Sonos speaker on a separate network with igmpproxy


Recently I purchased a Sonos speaker, added it to a dedicated Wi-Fi network and tried to make the official Android app work when my phone is connected to another network. This article was used as a starting point:

Despite all my attempts the app couldn’t find the speaker, so I started digging around and found this bug:

It seems that there was a bug in the Linux kernel that broke igmpproxy. It was fixed in version 4.15, but Turris OS 4.0.5 uses version 4.14.162.

I would like to know if our version of the kernel is affected by this issue, because the symptoms look similar. If it’s not, I’ll post more details about my network and firewall configuration and hope someone will help me to figure this out :slight_smile: I would really like to keep all those “smart” devices isolated from my home network as much as possible.


Managed to make it work, although I’m not exactly sure how :slight_smile:

The kernel bug I mentioned was fixed in 4.4.114, so we should already have this fix in Turris OS.

I also found out that igmpproxy ignored SSDP discovery packets sent to, and decided to try another proxy instead. The only one I found was mcproxy, and here is the config that I used (/etc/config/mcproxy):

# Use your own MCProxy config file                                                                                                                                                                          
config mcproxy 'mcproxy_file'                                                                                                                                                                               
        option disabled '1'                                                                                                                                                                                 
        option respawn '1'                                                                                                                                                                                  
        option file '/etc/mcproxy.conf'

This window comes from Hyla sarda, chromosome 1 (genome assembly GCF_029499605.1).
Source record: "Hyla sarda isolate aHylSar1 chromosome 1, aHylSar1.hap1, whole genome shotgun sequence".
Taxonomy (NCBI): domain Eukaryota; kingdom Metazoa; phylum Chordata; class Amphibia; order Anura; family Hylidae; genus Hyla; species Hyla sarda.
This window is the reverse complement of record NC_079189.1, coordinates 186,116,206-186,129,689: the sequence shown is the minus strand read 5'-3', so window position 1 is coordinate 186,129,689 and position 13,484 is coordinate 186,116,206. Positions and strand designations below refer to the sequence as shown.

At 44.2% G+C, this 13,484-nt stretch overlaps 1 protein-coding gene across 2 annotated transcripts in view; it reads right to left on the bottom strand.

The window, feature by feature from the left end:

# Use OpenWrt UCI config
config mcproxy 'mcproxy'
        option disabled '0'
        option respawn '1'
        option protocol 'IGMPv3'


# Simple configuration examples

# I thought this block would be enough, but it didn't work...
config instance
        option disabled '0'
        option name 'proxy1'
        list upstream 'br-private'
        list downstream 'wlan1-1'

# ... so I added this one just in case :)
config instance
        option disabled '0'
        option name 'proxy2'
        list downstream 'br-private'
        list upstream 'wlan1-1'

br-private is my “trusted” network, which doesn’t have any restrictions for outgoing connections, and wlan1-1 is the isolated Wi-Fi network for IoT devices (including Sonos).

Then with the help of tcpdump I found out that Sonos tried to connect to ports 1400, 3500 and 59651 on my phone. After adding a couple of traffic rules the app was able to connect to the speaker.

As far as I understand Sonos remembers the IP address after successful connection, because it continued to work even after I stopped mcproxy.

I also disabled the rule for port 59651, because I’m not sure what it’s used for and everything seems to work without it.

Hope this helps someone.

As another potential solution that I’ve had running with OpenWRT for many years, the “smcroute” package also works and gives slightly more control over which groups to forward. My configuration in /etc/smcroute.conf is:

phyint br-lan enable mrdisc
phyint br-knx enable mrdisc
phyint br-wlanguest enable mrdisc

mgroup from br-lan group
mgroup from br-knx group
mgroup from br-wlanguest group

mroute from br-lan group to br-knx br-wlanguest
mroute from br-knx group to br-lan br-wlanguest
mroute from br-wlanguest group to br-lan br-knx

to bridge SSDP discovery between three subnets (bridge interfaces on top of VLANs, in this case).

Note: For Mikrotik RouterOS, I had to manually force this port to be marked as a multicast-router on the bridge, otherwise it would not get the IGMP packets with IGMP snooping enabled. I am not sure why, but with “igmp-snooping=yes multicast-router=temporary-query multicast-querier=yes” for the bridge, it works only with “multicast-router=permanent” forced for the relevant tagged-only (trunk) port connected to the Turris. For some reason the IGMP join sent by smcroute on the VLAN(s) doesn’t seem to be recognized by RouterOS to mark the bridge port as a multicast router port.

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